Race Recap: Sumatanga Road Race #5 3/4s

I’m almost a week late on this post, so the race might not be as fresh on my mind, but after a busy weekend and crazy week at work, I finally have the time to type up the recap.

Last weekend I drove up to Camp Sumatanga for the 5th race in the Sumatanga Road Race series put on by Local Bike Racing. This was my first open race after racing for the first time ever during the collegiate road season this spring. The race was also my first race as a Cat 4 racer after upgrading recently in order to ride in the 3/4 race.

Going into the race, my main objective was just to really work on my pack skills and get more comfortable moving around a faster and more experienced field. During collegiate season I was able to be pretty successful by just relying on my legs, but as I want to race as a B next year I know I really need to work on making the most of my efforts and not just dangling off the back each time I move off the front. With Wednesday Night Worlds in Auburn each week I’ve been able to slowly work on getting more comfortable drafting really close in a pace line, but this served as a more applicable situation.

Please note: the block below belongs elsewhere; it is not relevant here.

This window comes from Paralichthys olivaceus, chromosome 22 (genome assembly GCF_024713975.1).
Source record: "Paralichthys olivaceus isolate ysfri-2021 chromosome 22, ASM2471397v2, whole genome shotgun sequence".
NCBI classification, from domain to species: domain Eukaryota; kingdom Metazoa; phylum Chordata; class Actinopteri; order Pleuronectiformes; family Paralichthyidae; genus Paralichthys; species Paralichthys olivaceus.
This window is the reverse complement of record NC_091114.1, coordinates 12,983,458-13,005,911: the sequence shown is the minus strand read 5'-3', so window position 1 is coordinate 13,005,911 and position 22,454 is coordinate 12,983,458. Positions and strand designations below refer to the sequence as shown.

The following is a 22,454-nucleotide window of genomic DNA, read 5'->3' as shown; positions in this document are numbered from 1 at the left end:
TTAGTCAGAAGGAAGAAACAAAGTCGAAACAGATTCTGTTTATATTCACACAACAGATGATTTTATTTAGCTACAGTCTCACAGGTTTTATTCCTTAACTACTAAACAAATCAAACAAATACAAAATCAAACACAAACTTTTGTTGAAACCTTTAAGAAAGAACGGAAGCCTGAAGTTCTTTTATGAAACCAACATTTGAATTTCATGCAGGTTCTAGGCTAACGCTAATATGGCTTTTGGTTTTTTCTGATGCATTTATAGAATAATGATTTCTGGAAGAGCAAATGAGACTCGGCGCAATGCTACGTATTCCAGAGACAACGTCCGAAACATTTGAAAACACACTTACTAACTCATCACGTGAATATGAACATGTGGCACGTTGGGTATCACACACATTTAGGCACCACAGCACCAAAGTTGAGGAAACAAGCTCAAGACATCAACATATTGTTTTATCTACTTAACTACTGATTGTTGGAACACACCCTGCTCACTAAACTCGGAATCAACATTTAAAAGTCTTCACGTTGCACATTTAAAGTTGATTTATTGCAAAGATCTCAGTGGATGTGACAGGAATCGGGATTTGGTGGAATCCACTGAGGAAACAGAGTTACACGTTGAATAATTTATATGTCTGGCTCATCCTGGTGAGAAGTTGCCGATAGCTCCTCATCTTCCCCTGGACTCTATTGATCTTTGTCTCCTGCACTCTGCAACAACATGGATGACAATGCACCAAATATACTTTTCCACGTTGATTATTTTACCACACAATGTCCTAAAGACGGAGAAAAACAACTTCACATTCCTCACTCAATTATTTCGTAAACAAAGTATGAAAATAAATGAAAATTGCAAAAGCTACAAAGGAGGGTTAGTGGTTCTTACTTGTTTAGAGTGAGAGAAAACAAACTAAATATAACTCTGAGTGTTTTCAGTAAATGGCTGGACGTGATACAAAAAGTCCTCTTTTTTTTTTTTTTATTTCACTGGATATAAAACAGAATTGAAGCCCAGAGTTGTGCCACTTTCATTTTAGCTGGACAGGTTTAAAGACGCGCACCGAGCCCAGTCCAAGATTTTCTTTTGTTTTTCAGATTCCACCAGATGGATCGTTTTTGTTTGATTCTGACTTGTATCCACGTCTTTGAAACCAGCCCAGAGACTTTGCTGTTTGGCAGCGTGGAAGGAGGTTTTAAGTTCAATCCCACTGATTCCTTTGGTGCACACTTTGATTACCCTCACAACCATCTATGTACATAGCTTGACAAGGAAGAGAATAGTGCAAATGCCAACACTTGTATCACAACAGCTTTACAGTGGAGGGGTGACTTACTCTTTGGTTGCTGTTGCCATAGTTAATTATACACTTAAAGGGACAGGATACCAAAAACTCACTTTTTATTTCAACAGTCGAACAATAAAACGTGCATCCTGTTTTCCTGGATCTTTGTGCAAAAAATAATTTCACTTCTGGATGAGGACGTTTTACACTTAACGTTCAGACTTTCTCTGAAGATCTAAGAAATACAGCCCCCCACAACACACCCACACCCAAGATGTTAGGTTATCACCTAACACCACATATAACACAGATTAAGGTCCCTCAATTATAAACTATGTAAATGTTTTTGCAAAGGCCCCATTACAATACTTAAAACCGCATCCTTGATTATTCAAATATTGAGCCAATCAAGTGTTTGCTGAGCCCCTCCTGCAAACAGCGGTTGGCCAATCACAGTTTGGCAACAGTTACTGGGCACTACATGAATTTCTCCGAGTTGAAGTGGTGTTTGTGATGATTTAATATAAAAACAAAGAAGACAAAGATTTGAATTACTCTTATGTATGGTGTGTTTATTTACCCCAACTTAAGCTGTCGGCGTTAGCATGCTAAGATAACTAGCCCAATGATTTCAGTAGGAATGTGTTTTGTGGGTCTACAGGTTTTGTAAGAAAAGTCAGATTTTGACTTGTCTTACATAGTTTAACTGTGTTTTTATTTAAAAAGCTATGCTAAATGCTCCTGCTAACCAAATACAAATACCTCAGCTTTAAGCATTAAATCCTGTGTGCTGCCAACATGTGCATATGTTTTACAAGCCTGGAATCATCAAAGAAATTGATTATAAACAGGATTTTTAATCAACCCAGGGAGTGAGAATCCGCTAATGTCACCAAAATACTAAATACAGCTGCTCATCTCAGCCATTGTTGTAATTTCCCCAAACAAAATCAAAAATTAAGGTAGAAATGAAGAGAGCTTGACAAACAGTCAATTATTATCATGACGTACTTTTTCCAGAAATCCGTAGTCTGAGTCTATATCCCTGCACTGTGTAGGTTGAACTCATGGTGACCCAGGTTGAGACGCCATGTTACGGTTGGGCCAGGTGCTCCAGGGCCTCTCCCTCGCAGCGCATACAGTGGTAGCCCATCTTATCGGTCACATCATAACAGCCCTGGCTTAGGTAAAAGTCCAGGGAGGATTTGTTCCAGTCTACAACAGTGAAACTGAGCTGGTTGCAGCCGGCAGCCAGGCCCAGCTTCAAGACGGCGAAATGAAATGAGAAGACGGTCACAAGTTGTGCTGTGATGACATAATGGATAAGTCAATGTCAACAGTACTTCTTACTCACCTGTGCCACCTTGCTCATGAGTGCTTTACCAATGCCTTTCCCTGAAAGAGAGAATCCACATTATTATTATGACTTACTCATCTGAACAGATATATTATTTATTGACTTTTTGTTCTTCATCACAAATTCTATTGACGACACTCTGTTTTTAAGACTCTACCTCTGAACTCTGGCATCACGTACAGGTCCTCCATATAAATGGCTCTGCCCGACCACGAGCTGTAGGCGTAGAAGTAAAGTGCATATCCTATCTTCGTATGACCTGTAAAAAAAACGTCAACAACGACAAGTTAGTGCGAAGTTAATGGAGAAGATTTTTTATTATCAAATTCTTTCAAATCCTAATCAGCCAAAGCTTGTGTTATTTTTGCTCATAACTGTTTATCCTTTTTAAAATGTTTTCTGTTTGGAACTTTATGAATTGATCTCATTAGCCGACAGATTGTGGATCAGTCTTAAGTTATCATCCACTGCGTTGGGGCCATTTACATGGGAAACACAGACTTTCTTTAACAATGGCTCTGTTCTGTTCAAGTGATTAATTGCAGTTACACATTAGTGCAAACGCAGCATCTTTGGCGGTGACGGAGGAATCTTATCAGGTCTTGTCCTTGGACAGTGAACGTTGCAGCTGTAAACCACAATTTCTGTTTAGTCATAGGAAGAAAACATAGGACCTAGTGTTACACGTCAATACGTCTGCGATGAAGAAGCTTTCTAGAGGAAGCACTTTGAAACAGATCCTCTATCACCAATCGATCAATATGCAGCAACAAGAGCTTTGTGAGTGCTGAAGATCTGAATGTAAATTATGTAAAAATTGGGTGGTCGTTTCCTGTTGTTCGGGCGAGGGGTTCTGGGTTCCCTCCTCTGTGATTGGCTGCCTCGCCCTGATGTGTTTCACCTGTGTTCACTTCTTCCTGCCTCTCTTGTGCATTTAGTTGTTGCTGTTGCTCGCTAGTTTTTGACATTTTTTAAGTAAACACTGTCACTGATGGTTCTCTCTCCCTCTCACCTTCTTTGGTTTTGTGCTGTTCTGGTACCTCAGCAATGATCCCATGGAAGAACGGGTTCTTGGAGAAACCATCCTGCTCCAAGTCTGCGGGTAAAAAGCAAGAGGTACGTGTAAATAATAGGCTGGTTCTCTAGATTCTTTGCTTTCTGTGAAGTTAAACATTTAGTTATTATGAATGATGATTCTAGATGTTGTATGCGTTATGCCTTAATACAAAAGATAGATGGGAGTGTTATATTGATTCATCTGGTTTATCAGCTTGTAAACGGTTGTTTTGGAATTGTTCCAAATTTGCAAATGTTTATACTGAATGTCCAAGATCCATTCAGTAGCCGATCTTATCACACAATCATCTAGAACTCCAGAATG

Since I was already up in Birmingham getting ready to go to a wedding with my family, the race was super easy to get to. With the later start time, I was able to leave my house at 7 and still make it in plenty of time to get checked in and have time for a good warmup. I wanted to make sure I had time to warm up and recon the course a little bit since I’ve never raced this course and I had no clue how the 3/4 race would start.

Race Recap

The warmup was definitely not needed for this race as we started at a super slow pace. I was a little anxious so it was annoying to start at pace that literally sat at 15mph for the first mile or two. I had started a little further back than I wanted because they had the P/1/2/3 racers lined up at the same time as the 3/4s so I wasn’t sure where my field began. I used the slow start to move up slowly and get in position for any first jumps.

All throughout collegiate season, I learned that I really liked to get in any breakaway I can. Breakaways suit my abilities and really make up for my lack of handling skills at the moment. I had moved to the front at the perfect time with one of my collegiate teammates actually made the first real move. I knew he was looking for a sprint at the end, so it was clear he was just as bored as I was and just wanted to get the actual racing started.